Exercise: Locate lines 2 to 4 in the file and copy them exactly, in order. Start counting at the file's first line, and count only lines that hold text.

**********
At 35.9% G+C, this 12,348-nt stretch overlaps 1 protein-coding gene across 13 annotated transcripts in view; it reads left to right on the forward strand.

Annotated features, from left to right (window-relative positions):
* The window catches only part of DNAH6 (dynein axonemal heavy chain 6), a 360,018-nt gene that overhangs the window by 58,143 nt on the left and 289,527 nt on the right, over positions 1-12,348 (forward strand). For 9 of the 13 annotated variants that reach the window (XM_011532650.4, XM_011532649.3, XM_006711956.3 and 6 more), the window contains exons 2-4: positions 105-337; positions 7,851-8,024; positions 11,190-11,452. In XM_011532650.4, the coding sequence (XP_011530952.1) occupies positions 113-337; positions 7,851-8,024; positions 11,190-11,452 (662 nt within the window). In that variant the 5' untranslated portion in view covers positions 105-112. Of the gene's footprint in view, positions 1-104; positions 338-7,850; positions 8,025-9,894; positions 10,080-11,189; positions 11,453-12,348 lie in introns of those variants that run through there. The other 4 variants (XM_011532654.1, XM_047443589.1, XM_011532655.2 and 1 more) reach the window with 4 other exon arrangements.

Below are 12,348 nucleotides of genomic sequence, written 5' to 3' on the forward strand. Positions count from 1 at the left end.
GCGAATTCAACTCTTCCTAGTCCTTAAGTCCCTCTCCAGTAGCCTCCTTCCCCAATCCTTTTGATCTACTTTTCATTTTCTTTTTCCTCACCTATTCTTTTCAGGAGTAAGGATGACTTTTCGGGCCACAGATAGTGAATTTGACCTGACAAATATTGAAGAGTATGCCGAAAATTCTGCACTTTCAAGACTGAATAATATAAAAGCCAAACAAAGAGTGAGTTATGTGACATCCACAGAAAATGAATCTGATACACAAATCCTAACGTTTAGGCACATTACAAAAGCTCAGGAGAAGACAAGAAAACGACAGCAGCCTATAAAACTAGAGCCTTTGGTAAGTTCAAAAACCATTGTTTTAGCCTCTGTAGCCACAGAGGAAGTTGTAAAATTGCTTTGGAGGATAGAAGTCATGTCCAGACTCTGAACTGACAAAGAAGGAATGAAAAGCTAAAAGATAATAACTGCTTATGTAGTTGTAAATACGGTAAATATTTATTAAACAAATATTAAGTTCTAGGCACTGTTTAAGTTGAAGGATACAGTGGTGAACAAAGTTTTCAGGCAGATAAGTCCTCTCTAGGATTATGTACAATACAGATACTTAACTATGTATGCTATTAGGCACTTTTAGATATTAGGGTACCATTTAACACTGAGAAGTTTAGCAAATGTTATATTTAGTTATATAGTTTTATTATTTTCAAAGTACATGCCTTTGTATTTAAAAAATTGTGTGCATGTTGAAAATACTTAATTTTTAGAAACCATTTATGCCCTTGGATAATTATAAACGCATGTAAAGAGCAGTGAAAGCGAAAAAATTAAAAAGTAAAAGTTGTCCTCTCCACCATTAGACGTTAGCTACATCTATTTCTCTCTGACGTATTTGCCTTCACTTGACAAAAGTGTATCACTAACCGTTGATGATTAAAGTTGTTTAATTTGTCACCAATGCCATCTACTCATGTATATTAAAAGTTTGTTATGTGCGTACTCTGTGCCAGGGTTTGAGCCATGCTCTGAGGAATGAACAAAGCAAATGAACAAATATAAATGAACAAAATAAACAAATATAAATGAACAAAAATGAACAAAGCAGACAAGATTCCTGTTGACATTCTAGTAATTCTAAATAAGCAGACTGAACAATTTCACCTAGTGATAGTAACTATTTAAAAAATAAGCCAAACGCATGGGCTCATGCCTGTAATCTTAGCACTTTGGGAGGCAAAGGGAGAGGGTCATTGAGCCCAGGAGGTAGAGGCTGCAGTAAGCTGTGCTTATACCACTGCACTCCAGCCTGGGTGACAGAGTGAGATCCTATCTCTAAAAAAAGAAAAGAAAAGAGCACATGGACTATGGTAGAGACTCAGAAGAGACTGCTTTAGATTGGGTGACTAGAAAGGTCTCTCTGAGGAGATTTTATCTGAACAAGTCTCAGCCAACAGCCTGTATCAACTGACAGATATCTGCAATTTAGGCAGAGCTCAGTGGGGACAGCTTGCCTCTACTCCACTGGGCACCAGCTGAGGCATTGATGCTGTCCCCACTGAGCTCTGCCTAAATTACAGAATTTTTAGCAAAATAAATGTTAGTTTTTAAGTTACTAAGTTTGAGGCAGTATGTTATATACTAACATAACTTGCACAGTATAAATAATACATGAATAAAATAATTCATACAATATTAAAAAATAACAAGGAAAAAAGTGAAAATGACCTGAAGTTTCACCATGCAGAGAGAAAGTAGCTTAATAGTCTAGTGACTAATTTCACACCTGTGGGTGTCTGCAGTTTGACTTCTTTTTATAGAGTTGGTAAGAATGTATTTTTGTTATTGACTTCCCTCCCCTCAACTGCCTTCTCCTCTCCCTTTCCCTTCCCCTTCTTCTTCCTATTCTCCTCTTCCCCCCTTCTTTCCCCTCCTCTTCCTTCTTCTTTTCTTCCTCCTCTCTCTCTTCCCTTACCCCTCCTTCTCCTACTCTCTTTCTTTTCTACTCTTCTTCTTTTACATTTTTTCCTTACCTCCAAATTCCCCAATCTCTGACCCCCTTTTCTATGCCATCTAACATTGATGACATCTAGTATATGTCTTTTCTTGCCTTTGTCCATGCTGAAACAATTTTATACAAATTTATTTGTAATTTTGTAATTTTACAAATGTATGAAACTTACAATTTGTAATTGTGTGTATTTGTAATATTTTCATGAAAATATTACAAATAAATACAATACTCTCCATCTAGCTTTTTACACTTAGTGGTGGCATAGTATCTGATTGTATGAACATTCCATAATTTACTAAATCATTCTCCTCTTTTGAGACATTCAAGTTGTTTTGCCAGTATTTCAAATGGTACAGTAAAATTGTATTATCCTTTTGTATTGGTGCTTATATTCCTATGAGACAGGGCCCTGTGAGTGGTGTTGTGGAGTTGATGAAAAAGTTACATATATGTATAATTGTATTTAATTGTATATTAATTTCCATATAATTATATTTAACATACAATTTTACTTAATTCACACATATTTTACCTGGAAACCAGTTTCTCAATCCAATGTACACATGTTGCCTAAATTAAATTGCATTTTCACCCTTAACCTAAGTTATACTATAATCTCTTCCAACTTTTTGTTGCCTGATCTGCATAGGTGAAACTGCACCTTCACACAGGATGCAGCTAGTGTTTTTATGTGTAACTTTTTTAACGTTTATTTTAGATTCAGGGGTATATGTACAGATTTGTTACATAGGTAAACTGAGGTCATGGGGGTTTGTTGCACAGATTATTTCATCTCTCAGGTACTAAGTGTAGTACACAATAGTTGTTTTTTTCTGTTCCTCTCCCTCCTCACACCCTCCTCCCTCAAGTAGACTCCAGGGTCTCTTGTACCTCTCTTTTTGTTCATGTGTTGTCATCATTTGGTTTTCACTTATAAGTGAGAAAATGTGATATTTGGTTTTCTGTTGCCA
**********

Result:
Annotated features, from left to right (window-relative positions):
* The window catches only part of DNAH6 (dynein axonemal heavy chain 6), a 360,018-nt gene that overhangs the window by 58,143 nt on the left and 289,527 nt on the right, over positions 1-12,348 (forward strand). For 9 of the 13 annotated variants that reach the window (XM_011532650.4, XM_011532649.3, XM_006711956.3 and 6 more), the window contains exons 2-4: positions 105-337; positions 7,851-8,024; positions 11,190-11,452. In XM_011532650.4, the coding sequence (XP_011530952.1) occupies positions 113-337; positions 7,851-8,024; positions 11,190-11,452 (662 nt within the window). In that variant the 5' untranslated portion in view covers positions 105-112. Of the gene's footprint in view, positions 1-104; positions 338-7,850; positions 8,025-9,894; positions 10,080-11,189; positions 11,453-12,348 lie in introns of those variants that run through there. The other 4 variants (XM_011532654.1, XM_047443589.1, XM_011532655.2 and 1 more) reach the window with 4 other exon arrangements.

Below are 12,348 nucleotides of genomic sequence, written 5' to 3' on the forward strand. Positions count from 1 at the left end.